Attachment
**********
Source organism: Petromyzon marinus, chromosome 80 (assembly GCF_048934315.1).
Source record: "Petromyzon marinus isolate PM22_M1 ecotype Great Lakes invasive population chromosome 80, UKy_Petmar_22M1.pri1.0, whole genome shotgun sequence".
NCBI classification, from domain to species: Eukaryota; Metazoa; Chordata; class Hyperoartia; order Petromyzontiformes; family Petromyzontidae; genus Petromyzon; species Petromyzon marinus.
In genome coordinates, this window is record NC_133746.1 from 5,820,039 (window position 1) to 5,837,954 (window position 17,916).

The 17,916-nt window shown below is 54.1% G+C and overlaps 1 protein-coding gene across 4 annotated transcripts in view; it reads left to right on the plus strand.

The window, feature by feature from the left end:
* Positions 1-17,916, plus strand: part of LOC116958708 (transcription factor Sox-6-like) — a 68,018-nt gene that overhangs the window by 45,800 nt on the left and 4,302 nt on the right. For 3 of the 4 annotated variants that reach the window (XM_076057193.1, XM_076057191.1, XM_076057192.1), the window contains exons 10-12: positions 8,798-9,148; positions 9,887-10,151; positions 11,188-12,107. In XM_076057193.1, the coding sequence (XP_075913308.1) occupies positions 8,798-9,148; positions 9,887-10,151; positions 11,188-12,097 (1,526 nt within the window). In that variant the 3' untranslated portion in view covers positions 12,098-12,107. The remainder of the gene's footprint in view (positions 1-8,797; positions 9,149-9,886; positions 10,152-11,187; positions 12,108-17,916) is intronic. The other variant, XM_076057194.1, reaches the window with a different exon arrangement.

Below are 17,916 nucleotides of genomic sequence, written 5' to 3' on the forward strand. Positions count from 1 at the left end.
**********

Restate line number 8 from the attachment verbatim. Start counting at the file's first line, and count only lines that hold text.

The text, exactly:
Below are 17,916 nucleotides of genomic sequence, written 5' to 3' on the forward strand. Positions count from 1 at the left end.